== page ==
Moore v. Ferguson, 680 N.E.2d 862, 865 (Ind.Ct.App.1997) (quoting Duemling v. Fort Wayne Community Concerts, Inc., 243 Ind. 521, 188 N.E.2d 274, 276 (1963) (citations omitted)), trans. denied. Thus, the purpose of Richardson, which is to provide a framework by which double jeopardy claims are analyzed to prevent defendants from being convicted of and/or punished for the same crime more than once in violation of the state Double Jeopardy Clause, is not thwarted by our conclusion. The Double Jeopardy Clause is not implicated here where we have but one conviction and one punishment. To the extent a civil sanction may be considered punitive in nature thus causing the defendant to be in jeopardy for purposes of a double jeopardy analysis, we have already determined that the sanction in this case does not fall within that category.
II. Calculation of Arrearage
Jones challenges the trial court's calculation of the arrearage. He argues that it improperly included amounts accrued after the child support order had been abated. We agree.
On May 5, 2003, the juvenile court abated the support order to March 14, 2001, the child's eighteenth birthday. That court ordered counsel to recalculate the arrears so that it would not include amounts after that date. In October 2003, the trial court in this criminal case did not acknowledge the abatement during sentencing and calculated the amount of arrears without taking it into account. The failure to take the abatement into consideration for purposes of calculating the arrearage was erroneous. We remand for the trial court to recalculate the amount of arrears in light of the abatement date of March 14, 2001.
Jones challenges the eight-year sentence imposed by the trial court. Specifically, Jones argues that the aggravating factor cited by the trial court to enhance the sentence, namely the large arrearage, was an element of the offense and, therefore, was improper.1 Sentencing decisions rest within the discretion of the trial court. Smallwood v. State, 773 N.E.2d 259, 263 (Ind.2002). Thus, we review such decisions only for an abuse of discretion. Id. An abuse of discretion occurs if the decision is clearly against the logic and effect of the facts and circumstances. Newsome v. State, 797 N.E.2d 293, 298 (Ind.Ct.App.2003), trans. denied.
During the sentencing hearing, the trial court cited only the large amount of arrearage in support payments as an aggravating factor. The amount of arrearage is a proper aggravating circumstance and may be used to enhance Jones' sentence. Jones is correct when he notes that facts comprising a material element of a crime may not constitute an aggravating circumstance for sentencing purposes absent something specific about the way in which that element of the crime was committed. See Smith v. State, 655 N.E.2d 532, 541 (Ind.Ct.App.1995), trans. denied. However, that proposition of law does not in and of itself render the trial court's enhancement of Jones' sentence improper here. The length of time for nonpayment of child support and the amount of arrearage go to the severity of the crime and the proper length of the sentence. Boss v. State, 702 N.E.2d 782, 785 (Ind.Ct.App.1998); Gustman v. State, 660 N.E.2d 353, 355 (Ind.Ct.App.1996), trans. denied. Therefore, the use of the amount of arrearage is not per se improper.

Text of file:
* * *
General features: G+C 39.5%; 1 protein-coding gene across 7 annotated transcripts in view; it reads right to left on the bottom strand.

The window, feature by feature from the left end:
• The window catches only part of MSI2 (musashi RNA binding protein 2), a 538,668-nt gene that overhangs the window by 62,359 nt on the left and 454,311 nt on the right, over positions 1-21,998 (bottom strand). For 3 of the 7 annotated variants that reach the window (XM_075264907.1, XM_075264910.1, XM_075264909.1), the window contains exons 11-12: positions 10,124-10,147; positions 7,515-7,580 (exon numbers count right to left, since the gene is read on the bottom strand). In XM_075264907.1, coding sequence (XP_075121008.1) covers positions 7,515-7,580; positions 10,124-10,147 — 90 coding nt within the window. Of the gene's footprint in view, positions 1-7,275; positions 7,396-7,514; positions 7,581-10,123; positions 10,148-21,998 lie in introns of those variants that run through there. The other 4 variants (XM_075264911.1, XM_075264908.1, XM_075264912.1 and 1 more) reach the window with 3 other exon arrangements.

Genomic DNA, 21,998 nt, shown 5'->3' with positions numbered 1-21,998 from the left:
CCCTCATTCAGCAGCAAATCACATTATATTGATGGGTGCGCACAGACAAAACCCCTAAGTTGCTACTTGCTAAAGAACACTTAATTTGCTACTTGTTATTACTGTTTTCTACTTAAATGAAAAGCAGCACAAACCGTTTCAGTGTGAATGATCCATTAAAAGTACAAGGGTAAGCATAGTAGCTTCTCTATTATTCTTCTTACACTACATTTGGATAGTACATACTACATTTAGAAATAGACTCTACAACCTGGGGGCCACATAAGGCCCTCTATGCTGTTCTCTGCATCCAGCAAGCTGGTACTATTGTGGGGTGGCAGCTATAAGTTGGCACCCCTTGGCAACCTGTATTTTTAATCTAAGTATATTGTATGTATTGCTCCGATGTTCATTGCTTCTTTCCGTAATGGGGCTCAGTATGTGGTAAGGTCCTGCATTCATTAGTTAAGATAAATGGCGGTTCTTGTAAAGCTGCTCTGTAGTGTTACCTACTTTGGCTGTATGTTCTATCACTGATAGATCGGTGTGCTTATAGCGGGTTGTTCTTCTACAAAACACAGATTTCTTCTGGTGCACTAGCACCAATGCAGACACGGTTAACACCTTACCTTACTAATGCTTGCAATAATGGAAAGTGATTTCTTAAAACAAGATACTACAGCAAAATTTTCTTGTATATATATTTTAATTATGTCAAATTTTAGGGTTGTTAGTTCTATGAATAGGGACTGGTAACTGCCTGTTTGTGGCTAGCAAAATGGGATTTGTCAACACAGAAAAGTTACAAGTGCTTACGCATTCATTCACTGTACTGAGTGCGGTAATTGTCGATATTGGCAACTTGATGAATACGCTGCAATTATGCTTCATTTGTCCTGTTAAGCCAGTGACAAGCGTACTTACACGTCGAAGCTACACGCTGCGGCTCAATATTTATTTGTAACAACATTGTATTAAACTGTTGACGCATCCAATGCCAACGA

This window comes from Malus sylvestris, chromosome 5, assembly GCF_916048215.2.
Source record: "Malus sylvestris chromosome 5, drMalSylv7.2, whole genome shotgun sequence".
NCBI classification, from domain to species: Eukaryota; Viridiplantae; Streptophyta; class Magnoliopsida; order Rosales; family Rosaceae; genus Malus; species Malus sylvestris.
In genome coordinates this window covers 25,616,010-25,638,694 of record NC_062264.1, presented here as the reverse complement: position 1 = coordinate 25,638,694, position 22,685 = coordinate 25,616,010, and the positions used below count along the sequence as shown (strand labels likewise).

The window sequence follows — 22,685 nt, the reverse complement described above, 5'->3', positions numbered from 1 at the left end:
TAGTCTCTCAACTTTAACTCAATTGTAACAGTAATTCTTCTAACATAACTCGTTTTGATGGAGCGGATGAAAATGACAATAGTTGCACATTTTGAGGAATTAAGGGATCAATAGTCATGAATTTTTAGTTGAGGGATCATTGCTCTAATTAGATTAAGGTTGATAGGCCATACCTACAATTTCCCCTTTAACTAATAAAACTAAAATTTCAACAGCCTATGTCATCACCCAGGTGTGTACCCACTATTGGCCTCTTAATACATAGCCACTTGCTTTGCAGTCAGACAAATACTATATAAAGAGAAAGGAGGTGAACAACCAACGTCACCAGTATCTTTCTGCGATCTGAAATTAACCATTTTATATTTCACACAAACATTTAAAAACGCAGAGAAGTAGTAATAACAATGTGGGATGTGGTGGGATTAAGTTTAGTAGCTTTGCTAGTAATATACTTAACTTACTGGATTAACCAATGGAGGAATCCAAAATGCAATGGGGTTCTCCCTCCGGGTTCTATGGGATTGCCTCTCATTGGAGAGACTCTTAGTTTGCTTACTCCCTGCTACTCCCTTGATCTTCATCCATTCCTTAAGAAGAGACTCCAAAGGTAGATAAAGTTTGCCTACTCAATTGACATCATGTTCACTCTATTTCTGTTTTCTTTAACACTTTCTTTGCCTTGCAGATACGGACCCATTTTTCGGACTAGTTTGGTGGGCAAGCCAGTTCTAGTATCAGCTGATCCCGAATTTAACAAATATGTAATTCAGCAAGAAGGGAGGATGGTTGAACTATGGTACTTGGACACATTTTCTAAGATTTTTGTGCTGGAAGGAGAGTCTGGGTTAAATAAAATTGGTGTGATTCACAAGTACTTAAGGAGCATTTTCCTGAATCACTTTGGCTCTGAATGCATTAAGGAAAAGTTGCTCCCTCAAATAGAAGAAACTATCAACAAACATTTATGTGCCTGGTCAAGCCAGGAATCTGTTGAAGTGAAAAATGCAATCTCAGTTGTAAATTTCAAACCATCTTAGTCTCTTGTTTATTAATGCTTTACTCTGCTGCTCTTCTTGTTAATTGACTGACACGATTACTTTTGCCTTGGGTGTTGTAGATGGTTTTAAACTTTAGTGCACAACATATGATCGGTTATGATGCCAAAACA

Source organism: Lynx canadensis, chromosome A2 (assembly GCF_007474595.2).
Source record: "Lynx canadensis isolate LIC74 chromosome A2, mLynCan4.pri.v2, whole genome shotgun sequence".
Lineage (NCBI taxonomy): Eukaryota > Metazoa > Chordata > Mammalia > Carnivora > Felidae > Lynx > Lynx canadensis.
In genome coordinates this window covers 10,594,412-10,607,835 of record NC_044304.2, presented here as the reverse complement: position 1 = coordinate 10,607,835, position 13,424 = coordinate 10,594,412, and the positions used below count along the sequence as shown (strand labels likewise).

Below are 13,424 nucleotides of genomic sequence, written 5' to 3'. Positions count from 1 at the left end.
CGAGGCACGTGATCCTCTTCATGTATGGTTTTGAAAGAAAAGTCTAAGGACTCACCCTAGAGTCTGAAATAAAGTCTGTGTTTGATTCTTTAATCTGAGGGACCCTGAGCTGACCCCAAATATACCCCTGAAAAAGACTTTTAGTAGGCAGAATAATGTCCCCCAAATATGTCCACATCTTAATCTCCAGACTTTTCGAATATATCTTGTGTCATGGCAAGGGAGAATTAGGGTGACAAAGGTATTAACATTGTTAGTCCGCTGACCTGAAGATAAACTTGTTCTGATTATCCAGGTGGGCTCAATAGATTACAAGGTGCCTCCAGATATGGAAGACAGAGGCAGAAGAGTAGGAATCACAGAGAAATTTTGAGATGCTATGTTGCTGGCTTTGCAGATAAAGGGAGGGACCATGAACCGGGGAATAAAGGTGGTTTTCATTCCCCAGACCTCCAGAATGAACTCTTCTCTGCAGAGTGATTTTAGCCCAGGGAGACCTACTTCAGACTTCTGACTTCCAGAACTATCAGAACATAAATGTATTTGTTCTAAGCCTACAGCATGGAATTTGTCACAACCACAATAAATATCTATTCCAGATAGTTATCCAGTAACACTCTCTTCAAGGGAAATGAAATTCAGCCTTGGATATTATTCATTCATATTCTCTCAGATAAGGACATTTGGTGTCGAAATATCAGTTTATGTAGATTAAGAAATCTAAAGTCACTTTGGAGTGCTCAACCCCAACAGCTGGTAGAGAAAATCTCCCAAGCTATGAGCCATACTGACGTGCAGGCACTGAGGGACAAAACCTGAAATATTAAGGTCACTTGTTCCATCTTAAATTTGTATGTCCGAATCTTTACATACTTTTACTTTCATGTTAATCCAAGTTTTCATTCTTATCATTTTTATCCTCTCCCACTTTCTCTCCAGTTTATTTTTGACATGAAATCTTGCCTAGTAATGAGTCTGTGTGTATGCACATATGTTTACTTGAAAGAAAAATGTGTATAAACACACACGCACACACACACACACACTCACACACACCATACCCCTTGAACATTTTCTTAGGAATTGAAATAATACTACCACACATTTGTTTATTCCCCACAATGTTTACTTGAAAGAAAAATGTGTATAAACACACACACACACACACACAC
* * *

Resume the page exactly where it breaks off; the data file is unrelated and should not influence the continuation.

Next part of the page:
The trial court calculated Jones' arrearage to be $83,608.25. We have concluded that the trial court erroneously calculated the amount of arrearage and have remanded for a recalculation of the same. However, the amount of Jones' arrears is astounding even with the reduction and will remain several times more than the statutory minimum of $10,000 (now $15,000) for the offense to be a Class C felony. It indicates a longstanding pattern of nonpayment and failure to accept responsibility for his child. Therefore, we cannot conclude that the trial abused its discretion in relying upon the amount of the arrearage to impose the maximum sentence on the conviction.
Jones' conviction does not violate double jeopardy principles. We affirm Jones' conviction for nonpayment of child support but remand for the trial court to recalculate the amount of arrearage taking into account the order of abatement. We affirm the sentence because the amount of the arrearage is many times more than the statutory minimum even with the reduction due to the abatement. We affirm but remand for a recalculation.
Affirmed but remanded.
1. We note that Jones does not argue that his sentence is inappropriate pursuant to Indiana Appellate Rule 7(B). Therefore, we will not address that question and will limit our analysis to the propriety of the trial court's consideration of this aggravating factor.
CRONE, J., and BAKER, J., concur.
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Docket No: No. 20A03-0312-CR-499.
Decided: July 27, 2004
Court: Court of Appeals of Indiana.